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Those mechanical wonder which in one century enriched only the conjurer who used them, contributed in another to augment the wealth of the nation; and those automatic toys, which once amused the vulgar, are now employed in extending the power and promoting the civilization of our species. In whatever way, indeed, the power of genius may invent or combine, and to whatever low or even ludicrous purposes that invention or combination may be originally applied society receives a gift that it can never lose; and though the value of of the seed may not at once be recognized; and though it may lie long unproductive in the ungenial till of human knowledge, it will some time or other evolve its germ, and yield to mankind its natural and abundant harvest. -- David Brewster, Letters on Natural Magic
Toys and games are the preludes to serious ideas. -- Charles Eames
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For Eric
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In the early years of the Islamic Golden Age, around 760 CE, the new leader of the Abbasid Dynasty, Abu Ja'far Mansur, began scouting the land on the eastern edge of Mesopotamia, looking to build a new capital city from scratch.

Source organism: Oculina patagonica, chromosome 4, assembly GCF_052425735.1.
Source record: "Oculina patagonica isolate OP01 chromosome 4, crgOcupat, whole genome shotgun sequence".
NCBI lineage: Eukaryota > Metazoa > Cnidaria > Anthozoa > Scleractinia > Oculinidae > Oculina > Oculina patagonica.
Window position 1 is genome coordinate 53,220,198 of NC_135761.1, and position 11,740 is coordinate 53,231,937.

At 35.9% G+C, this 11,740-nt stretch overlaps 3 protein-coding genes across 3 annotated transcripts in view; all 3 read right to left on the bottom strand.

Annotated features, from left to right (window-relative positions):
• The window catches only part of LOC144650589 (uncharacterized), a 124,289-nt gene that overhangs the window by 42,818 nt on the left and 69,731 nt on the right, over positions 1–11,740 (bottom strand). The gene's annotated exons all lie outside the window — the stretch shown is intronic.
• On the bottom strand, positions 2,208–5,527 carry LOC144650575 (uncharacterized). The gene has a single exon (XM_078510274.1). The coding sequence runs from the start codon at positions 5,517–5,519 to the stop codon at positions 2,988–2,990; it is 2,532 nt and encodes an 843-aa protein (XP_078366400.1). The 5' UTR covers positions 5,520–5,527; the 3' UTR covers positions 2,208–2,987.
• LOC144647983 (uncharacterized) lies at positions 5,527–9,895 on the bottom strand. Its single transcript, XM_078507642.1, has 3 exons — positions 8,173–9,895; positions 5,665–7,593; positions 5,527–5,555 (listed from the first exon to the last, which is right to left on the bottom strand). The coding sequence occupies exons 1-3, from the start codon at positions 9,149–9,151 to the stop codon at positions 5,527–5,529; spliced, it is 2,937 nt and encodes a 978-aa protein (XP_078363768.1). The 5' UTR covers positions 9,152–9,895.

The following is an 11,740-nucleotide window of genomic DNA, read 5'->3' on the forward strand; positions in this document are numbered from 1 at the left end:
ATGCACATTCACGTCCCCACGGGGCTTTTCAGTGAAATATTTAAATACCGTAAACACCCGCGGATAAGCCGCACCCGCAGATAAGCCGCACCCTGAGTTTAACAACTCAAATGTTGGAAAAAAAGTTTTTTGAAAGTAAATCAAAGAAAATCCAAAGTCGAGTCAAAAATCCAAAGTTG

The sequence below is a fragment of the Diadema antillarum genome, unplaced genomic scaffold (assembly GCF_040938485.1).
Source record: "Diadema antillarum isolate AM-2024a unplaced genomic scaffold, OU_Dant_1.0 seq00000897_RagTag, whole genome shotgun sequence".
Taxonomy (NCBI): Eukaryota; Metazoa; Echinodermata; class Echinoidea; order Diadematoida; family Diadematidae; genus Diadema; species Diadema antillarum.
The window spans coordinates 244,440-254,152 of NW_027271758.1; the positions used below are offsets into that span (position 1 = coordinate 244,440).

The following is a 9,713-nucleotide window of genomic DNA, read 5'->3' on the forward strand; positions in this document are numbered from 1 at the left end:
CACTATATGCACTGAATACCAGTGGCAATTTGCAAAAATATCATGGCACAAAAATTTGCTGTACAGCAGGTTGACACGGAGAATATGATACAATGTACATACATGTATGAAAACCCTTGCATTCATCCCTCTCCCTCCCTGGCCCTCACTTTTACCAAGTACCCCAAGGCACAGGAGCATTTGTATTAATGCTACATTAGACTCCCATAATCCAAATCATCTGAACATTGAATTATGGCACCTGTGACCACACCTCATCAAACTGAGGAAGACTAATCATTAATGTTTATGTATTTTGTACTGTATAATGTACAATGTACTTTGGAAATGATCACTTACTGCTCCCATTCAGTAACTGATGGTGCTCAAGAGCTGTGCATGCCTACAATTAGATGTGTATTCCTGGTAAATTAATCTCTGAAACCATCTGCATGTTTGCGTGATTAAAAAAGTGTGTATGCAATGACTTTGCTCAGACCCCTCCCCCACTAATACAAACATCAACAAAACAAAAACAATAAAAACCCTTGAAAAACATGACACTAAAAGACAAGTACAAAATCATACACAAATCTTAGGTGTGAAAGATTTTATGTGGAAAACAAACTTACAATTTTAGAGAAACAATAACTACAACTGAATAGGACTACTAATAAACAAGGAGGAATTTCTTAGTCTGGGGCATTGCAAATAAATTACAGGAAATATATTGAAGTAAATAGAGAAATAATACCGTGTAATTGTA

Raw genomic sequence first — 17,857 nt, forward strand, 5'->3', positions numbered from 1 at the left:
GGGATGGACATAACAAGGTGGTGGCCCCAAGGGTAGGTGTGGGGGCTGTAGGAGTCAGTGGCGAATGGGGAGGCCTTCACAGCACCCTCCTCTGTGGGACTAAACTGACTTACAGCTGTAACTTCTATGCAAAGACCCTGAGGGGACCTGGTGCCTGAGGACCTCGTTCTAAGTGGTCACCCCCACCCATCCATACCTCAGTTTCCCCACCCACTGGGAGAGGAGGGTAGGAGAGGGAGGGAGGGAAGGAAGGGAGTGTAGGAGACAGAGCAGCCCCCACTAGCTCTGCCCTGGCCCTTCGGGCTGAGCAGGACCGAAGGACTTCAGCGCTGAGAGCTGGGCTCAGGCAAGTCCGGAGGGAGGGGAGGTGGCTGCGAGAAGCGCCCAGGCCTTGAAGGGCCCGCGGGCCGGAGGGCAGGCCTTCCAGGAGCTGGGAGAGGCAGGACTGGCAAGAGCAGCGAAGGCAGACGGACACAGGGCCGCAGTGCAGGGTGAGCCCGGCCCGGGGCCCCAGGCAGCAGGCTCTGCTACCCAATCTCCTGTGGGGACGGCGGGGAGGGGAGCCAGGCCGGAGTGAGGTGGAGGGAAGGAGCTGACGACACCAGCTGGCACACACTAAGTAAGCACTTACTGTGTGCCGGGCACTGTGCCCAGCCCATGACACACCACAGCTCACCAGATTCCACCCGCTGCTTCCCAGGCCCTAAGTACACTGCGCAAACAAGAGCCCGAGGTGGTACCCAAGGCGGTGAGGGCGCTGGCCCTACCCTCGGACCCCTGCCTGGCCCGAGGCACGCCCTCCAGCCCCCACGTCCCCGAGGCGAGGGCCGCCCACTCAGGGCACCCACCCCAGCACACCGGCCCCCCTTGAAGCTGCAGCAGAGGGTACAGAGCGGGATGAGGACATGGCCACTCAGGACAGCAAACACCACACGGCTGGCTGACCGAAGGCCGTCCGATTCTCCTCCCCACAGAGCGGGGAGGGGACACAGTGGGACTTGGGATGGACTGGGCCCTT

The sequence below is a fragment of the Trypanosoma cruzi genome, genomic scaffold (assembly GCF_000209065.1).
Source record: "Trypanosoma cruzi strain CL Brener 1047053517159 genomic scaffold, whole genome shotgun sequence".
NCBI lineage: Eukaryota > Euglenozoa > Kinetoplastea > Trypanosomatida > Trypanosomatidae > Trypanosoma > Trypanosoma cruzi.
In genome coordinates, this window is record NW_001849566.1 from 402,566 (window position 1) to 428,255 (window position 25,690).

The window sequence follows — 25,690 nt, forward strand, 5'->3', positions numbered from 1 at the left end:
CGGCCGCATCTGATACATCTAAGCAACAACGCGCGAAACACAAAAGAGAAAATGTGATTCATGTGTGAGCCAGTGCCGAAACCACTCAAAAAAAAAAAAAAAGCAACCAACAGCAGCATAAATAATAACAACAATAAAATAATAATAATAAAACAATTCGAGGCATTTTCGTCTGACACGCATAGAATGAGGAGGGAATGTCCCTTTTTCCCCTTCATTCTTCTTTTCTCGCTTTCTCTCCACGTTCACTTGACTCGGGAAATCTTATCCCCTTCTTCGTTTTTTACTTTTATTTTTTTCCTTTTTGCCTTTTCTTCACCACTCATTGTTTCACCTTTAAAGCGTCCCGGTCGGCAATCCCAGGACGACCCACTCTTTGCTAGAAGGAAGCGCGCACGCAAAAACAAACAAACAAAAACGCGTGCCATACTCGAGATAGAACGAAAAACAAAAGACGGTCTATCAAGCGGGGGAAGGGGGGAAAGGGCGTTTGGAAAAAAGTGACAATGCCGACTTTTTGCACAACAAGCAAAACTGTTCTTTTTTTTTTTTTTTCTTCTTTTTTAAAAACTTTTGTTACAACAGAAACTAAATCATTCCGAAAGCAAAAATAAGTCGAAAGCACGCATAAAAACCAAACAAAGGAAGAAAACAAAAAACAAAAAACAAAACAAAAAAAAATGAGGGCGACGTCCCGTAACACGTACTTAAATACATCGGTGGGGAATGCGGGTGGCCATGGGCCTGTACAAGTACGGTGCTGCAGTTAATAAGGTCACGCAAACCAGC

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"From the New York Times-bestselling author of How We Got to Now and Where Good Ideas Come From, a look at the world-changing innovations we made while keeping ourselves entertained. This lushly illustrated history of popular entertainment takes along-zoom approach, contending that the pursuit of novelty and wonder is a powerful driver of world-shaping technological change. Steven Johnson argues that, throughout history, the cutting edge of innovation lies wherever people are working the hardest to keep themselves and others amused. Johnson's storytelling is just as delightful as the inventions he describes, full of surprising stops along the journey from simple concepts to complex modern systems. He introduces us to the colorful innovators of leisure: the explorers, proprietors, showmen, and artists who changed the trajectory of history with their luxurious wares, exotic meals, taverns, gambling tables, and magic shows. Johnson compellingly argues that observers of technological and social trends should be looking for clues in novel amusements. You'll find the future wherever people are having the most fun"--